worth one's salt meaning, worth one's salt definition | English Cobuild dictionary

Collins

salt

  
  ( salts    plural & 3rd person present)   ( salting    present participle)   ( salted    past tense & past participle  )
1       n-uncount   Salt is a strong-tasting substance, in the form of white powder or crystals, which is used to improve the flavour of food or to preserve it. Salt occurs naturally in sea water.  
Season lightly with salt and pepper., ...a pinch of salt.     
2       verb   When you salt food, you add salt to it.  
Salt the stock to your taste and leave it simmering very gently.      V n  
  salted      adj   usu ADJ n  
Put a pan of salted water on to boil.     
3       n-count   Salts are substances that are formed when an acid reacts with an alkali.  
usu pl  
The rock is rich in mineral salts.     
4   
    Epsom salts  
    smelling salts  
5    If you take something with a pinch of salt, you do not believe that it is completely accurate or true.  
take sthg with a pinch of salt      phrase   V inflects  
The more miraculous parts of this account should be taken with a pinch of salt.     
6    If you say, for example, that any doctor worth his or her salt would do something, you mean that any doctor who was good at his or her job or who deserved respect would do it.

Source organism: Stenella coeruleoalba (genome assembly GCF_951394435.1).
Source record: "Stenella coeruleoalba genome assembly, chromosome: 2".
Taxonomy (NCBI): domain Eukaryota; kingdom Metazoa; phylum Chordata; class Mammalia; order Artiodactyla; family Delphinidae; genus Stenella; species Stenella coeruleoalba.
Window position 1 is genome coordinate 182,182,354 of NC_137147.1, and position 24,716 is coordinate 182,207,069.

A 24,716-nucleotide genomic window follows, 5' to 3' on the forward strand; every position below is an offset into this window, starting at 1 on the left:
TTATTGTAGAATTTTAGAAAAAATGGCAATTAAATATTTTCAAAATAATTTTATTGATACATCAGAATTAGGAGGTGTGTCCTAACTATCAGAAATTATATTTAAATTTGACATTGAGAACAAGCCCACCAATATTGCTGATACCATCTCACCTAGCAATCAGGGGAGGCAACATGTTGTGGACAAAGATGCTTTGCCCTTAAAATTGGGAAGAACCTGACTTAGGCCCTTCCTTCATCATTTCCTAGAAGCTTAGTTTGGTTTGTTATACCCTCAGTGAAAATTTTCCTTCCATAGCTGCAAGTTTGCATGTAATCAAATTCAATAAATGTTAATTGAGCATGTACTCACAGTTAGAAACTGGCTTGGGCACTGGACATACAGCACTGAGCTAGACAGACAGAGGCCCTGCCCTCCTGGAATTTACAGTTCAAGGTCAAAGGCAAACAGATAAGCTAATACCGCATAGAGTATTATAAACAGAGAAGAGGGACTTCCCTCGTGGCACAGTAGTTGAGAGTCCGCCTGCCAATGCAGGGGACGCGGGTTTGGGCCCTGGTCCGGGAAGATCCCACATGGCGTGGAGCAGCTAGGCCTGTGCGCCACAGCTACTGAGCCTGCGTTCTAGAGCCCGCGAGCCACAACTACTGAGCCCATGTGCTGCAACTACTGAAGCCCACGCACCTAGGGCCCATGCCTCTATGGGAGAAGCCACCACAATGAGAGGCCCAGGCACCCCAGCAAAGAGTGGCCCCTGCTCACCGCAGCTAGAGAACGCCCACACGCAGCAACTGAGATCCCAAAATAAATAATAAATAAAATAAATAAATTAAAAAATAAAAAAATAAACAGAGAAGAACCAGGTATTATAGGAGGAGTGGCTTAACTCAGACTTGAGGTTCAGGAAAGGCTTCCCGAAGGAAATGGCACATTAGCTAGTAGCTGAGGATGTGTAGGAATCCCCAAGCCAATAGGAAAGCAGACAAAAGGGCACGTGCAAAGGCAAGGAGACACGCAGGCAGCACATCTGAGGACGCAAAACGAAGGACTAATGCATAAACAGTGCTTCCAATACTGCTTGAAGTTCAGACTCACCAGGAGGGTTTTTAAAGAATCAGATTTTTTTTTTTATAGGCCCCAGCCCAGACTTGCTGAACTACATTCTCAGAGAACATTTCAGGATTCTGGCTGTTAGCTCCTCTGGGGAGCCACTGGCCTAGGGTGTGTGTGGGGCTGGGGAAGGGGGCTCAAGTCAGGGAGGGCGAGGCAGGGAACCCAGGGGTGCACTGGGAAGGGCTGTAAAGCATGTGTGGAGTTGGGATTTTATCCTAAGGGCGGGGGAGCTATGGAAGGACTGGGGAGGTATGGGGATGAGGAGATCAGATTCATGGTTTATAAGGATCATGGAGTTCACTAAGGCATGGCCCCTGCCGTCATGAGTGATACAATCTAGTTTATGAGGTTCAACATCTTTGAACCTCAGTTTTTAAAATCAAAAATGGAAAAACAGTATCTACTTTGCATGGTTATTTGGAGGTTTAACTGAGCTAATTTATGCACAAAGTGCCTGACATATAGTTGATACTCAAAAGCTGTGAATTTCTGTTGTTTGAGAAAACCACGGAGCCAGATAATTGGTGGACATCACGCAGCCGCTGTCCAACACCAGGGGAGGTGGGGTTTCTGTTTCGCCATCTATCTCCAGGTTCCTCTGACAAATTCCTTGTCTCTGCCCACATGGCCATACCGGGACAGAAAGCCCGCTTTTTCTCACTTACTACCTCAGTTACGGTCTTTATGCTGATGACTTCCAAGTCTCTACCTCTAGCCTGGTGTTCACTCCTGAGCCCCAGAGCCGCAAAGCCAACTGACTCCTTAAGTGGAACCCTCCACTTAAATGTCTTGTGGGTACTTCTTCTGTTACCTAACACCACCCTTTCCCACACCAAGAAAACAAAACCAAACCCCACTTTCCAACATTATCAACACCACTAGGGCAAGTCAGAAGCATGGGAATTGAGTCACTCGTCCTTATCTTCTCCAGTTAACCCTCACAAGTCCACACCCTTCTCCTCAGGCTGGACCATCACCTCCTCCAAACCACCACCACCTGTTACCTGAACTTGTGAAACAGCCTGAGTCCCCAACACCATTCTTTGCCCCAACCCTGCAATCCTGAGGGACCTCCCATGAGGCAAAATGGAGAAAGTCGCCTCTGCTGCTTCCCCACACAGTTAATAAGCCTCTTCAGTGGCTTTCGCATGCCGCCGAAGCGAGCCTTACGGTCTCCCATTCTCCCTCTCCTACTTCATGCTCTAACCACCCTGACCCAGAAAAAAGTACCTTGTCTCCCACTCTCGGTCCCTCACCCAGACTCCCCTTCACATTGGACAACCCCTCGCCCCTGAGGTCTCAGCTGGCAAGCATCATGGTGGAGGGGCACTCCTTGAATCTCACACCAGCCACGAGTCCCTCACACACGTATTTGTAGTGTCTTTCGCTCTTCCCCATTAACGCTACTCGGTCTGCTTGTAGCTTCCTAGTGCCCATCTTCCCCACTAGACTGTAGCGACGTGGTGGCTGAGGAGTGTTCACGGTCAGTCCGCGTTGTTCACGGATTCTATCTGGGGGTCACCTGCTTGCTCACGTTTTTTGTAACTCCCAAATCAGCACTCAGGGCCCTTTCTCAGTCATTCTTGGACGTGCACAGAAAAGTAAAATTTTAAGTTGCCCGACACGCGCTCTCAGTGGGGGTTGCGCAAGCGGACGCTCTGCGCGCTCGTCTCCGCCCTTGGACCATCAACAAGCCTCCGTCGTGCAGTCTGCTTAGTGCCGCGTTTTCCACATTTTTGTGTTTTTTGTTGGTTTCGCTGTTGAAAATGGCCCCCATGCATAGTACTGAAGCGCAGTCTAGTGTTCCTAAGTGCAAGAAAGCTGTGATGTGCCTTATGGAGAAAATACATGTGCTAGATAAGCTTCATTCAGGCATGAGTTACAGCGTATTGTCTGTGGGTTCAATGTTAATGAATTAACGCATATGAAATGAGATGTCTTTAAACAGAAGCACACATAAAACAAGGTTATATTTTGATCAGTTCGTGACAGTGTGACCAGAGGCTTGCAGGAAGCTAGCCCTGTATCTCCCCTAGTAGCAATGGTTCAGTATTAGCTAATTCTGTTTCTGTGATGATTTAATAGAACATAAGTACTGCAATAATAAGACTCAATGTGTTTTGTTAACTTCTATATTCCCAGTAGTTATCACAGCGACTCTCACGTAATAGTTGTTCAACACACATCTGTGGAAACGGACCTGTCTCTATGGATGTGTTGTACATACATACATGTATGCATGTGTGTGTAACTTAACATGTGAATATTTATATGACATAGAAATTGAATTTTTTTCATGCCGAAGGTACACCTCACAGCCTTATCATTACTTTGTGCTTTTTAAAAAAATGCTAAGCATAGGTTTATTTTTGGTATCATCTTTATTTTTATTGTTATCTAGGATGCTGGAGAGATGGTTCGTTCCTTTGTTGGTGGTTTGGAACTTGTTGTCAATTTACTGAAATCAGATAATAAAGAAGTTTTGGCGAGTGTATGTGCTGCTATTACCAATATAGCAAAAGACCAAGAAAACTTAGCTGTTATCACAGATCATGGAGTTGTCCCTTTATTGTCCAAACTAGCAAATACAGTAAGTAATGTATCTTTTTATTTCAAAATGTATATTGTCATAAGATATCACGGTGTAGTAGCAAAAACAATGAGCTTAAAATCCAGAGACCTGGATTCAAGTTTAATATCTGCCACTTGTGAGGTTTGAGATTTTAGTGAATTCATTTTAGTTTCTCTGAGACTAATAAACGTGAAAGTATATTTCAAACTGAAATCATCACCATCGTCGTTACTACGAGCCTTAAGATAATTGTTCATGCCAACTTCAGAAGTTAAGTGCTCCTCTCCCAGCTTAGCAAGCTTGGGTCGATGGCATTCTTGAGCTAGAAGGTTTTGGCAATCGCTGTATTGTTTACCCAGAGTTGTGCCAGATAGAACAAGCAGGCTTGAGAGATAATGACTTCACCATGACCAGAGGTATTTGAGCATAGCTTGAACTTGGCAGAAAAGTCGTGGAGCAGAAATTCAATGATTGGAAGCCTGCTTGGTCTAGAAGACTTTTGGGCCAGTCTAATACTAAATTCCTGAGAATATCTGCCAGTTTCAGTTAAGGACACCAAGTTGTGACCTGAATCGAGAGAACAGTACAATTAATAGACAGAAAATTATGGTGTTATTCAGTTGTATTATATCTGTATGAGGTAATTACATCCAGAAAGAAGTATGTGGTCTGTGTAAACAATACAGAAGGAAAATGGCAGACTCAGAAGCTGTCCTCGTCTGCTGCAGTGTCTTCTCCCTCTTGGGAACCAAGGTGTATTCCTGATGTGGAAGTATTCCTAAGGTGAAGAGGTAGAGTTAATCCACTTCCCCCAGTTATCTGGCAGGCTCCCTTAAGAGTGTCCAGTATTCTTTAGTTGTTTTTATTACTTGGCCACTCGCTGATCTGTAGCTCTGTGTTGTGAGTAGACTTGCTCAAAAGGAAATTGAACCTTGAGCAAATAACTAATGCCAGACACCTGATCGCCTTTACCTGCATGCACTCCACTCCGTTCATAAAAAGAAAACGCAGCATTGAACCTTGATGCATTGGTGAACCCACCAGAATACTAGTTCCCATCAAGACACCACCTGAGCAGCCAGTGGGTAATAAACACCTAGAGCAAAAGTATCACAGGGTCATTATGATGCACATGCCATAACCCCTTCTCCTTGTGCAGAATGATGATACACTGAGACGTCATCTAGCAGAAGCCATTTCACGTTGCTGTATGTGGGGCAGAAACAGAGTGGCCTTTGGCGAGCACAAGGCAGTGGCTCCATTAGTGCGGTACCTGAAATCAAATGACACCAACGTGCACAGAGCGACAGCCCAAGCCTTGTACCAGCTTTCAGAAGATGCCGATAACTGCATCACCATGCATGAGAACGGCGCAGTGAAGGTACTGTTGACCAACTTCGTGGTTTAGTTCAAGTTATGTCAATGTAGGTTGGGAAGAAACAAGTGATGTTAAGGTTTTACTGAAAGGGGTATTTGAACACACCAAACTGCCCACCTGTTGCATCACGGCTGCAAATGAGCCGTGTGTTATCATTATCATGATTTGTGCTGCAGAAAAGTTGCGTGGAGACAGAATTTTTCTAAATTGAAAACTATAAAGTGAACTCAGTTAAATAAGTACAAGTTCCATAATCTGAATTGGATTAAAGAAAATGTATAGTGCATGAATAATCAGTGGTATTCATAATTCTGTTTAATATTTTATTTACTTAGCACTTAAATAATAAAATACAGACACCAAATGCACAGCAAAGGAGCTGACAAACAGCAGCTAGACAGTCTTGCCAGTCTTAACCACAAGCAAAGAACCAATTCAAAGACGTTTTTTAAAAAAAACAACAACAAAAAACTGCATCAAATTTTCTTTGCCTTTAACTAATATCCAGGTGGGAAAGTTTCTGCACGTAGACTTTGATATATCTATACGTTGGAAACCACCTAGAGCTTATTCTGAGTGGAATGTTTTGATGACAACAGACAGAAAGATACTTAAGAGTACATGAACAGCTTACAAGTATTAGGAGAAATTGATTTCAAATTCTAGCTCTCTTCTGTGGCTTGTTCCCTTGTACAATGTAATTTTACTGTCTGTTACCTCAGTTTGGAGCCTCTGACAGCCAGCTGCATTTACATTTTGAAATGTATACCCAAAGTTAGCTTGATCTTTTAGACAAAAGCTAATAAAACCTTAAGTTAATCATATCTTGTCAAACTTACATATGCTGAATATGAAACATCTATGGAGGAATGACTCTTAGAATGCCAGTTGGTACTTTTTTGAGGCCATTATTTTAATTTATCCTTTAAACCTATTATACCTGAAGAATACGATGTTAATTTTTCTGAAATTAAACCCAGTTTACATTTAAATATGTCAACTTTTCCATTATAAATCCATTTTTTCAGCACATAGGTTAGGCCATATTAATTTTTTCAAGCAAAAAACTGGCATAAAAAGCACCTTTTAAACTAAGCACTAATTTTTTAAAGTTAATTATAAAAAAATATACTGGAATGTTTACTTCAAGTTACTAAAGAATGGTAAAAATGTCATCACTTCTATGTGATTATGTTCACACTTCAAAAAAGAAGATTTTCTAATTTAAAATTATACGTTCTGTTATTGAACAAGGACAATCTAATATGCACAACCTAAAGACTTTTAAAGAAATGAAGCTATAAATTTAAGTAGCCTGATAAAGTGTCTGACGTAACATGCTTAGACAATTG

worth one's salt             phrase   n PHR  
Any coach worth his salt would do exactly as I did.     
7    If someone or something rubs salt into the wound, they make the unpleasant situation that you are in even worse, often by reminding you of your failures or faults.  
rub salt into the wound      phrase   V and wound inflect  
I had no intention of rubbing salt into a friend's wounds, so all I said was that I did not give interviews.     
Translation English - Cobuild Collins Dictionary  
Collins

worth

  
1    aid, assistance, avail, benefit, credit, desert(s), estimation, excellence, goodness, help, importance, merit, quality, usefulness, utility, value, virtue, worthiness  
2    cost, price, rate, valuation, value  
  
Antonyms     
  
1    futility, insignificance, paltriness, triviality, unworthiness, uselessness, worthlessness, wretchedness  

English Collins Dictionary - English synonyms & Thesaurus  

Collaborative Dictionary     English Cobuild
exp.
stop talking; refrain from saying something
informal
exp.
be kept waiting
id.
make a lot of efforts to understand something
exp.
to lose one's temper
very familiar
exp.
(about a positive event/situation) happen out of the blue, without any effort from the impacted persons
v.
spoil someone's plans; spoil someone's pleasure or joy.
I hate to rain on your parade, but we will not be able to host your birthday party next week.
exp.
expression used to describe the practice of a company using internally the marketed products
[Bus.] expression originating from and widely used in software industry; the practice is also known as "dogfooding"
exp.
go for something, take one's chances
exp.
Symbolically killing one’s internet unique identity.
[Tech.]
exp.
have everything together; have all things settled/organized